that was gunned down on saturday. paris powell wife still has a bullet in her shoulder. she is trying to wrap her head around what she has lost. her 29-year-old husband paris powell was known as brother john on the streets of oakland. powell, lolly, and two children were making nightly rounds on wednesday morning feeding homeless in the area when they stopped along 47th between international boulevard and san leandro street. someone pulled up along the van and opened fire. firing four shots. paris, lolly, and their three- year-old daughter was hit. >> he always gave his life. it didn't matter who you were. >> anybody can do a drive-by shooting. you are a coward. you took an innocent man's life. >> reporter: lolly was shot in her left shoulder. her three-year-old daughter was shot in her left arm. that bullet went straight through singing the little girl's hair. the 29-year-old good samaritan did not have any ties to gangs or a criminal past. a vigil is scheduled for tonight at 8:30 right here where the shooting took place. reporting live in oakland jade hernandez. >>> in overnight news one person
lessons home after living in paris. >> these were people who created the american look. people don't realize to what degree we are affected the french and by french history. >> woodruff: that's all ahead on tonight's "newshour." major funding for the pbs newshour has been provided by: >> oil companies make huge profits. >> last year, chevron made a lot of money. >> where does it go? >> every penny and more went into bringing energy to the world. >> the economy is tough right now, everywhere. >> we pumped $21 million into local economies, into small businesses, communities, equipment, materials. >> that money could make a big difference to a lot of people. >> and by the bill and melinda gates foundation. dedicated to the idea that all people deserve the chance to live a healthy productive life. and with the ongoing support of these institutions and foundations. and... this program was made possible by the corporation for public broadcasting. and by contributions to your pbs station from viewers like you. thank you. >> woodruff: the debt ceiling deadlock in washington led to increasi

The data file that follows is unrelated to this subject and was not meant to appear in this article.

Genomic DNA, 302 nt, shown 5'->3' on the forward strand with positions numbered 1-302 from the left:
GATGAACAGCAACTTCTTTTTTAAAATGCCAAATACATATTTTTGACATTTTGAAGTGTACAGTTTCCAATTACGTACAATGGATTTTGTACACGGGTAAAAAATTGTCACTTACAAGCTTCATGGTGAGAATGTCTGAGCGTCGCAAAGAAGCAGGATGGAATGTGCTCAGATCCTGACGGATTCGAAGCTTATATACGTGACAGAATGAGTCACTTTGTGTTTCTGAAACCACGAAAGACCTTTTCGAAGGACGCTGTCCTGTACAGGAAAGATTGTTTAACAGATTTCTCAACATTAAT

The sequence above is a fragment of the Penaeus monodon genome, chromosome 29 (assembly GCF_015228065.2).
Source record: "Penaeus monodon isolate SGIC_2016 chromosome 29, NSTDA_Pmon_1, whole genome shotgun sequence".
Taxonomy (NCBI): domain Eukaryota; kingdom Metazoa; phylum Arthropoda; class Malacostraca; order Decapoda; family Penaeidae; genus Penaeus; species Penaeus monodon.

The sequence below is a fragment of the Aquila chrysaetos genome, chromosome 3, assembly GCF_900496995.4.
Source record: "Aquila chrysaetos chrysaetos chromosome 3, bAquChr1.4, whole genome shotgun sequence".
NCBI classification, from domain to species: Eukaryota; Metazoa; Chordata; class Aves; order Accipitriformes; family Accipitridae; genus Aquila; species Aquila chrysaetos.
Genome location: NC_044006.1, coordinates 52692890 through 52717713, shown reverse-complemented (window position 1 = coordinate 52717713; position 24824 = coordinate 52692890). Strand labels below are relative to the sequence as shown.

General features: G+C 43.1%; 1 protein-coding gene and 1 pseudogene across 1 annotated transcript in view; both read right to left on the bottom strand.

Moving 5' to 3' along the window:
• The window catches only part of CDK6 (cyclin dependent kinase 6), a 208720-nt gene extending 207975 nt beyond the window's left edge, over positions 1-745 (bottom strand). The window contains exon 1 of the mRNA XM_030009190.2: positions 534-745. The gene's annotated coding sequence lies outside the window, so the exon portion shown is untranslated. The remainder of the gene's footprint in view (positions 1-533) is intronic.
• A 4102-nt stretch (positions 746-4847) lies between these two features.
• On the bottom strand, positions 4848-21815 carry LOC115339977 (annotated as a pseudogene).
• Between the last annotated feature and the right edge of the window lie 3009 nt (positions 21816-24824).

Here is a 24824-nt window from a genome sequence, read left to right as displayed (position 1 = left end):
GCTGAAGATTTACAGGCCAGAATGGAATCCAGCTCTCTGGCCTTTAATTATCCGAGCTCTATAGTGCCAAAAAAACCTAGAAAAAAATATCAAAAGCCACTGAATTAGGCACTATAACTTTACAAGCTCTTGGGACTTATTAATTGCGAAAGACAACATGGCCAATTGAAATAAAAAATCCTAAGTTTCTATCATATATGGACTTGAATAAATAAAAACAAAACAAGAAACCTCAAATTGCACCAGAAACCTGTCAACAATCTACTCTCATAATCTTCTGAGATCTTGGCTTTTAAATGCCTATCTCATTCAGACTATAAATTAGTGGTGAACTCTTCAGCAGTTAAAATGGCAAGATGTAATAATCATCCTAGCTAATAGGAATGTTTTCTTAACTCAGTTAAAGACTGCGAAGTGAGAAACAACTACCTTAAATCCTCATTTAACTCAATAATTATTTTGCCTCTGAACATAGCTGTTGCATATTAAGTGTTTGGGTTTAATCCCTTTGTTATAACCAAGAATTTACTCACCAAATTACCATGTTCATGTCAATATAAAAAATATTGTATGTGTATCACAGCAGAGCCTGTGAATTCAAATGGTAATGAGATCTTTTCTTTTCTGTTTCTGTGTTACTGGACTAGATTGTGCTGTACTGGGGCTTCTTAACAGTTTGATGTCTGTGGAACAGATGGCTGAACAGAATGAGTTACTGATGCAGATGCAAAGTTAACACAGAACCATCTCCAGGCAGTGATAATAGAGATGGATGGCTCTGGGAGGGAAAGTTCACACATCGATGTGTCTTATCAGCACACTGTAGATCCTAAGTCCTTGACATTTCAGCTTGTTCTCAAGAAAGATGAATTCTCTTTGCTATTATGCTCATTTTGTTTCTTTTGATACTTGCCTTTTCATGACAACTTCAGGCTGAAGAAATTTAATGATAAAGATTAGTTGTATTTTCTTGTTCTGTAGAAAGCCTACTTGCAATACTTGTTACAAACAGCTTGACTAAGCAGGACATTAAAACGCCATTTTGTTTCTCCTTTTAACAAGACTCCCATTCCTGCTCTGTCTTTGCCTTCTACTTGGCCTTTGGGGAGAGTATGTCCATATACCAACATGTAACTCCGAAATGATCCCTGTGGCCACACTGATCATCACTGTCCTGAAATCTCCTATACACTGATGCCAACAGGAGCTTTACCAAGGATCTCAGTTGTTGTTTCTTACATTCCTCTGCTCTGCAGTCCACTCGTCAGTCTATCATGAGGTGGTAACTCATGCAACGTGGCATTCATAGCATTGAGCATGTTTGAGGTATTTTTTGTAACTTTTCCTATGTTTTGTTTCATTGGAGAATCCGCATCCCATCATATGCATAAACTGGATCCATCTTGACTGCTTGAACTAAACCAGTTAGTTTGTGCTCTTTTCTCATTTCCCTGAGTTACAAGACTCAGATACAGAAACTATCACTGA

under fire in world war i, to experience the growth of american literary modernism in paris, he goes to the spanish civil war, he's back under fire in world war ii and as well as being a wonderful writer of fiction, he's also a journalist. he's travelling the globe to the greco-turkish war, he's a citizen of the world. >> how did he get here to key west? >> he arrived he ever in the year 1928. he was returning from paris with his second wife, pauline pfeiffer. she was pregnant with their first child, seven months pregnant. their idea was to, tha they acty took an ocean liner to cuba, took a ferry from cuba to key west. they were going to pick up a car here. pauline pfeiffer's rich uncle was giving them a car to drive to her family home in arkansas. the car wasn't ready when they got here, so the ford dealership gave them a little apartment and they spent six weeks here waiting for that car. during that time, hemmingway fell in love with the place. he met local people who took him out fishing. one of my friends likes to say probably the first time he got a 30-pound tarpin on a two-pou
? >> why did paris hilton abruptll leave? was it that question that ticked her off? >>> good morning, everyone. on this wednesday morning, george is off today and enjoying a little vaca with his family. glad to have david muir back with us. >> my 15 minutes aren't up. >> for some 200 million americans it's another day of record-breaking heat. 31 states under some kind of heat warning including all the major east coast cities and sam is going to be here to weigh in on that. >> feels like 134 degrees. hot across the pond from humble pie to custard pie, the latest into the high stakes drama for rupert murdoch and we'll have more -- you saw it right there. his wife stepping down to defend him as she takes down a protester. >> stepped in. she lulued. she didn't hesitate. >>> we begin with the dangerous heat that will not go away now moving to the east coast. matt gutman live in chicago where that city is right in the thick of the worst temperatures so far. good morning, matt. >> reporter: hey, good morning, robin and that heat that has pummeled the midwest heading your way, it's not so mu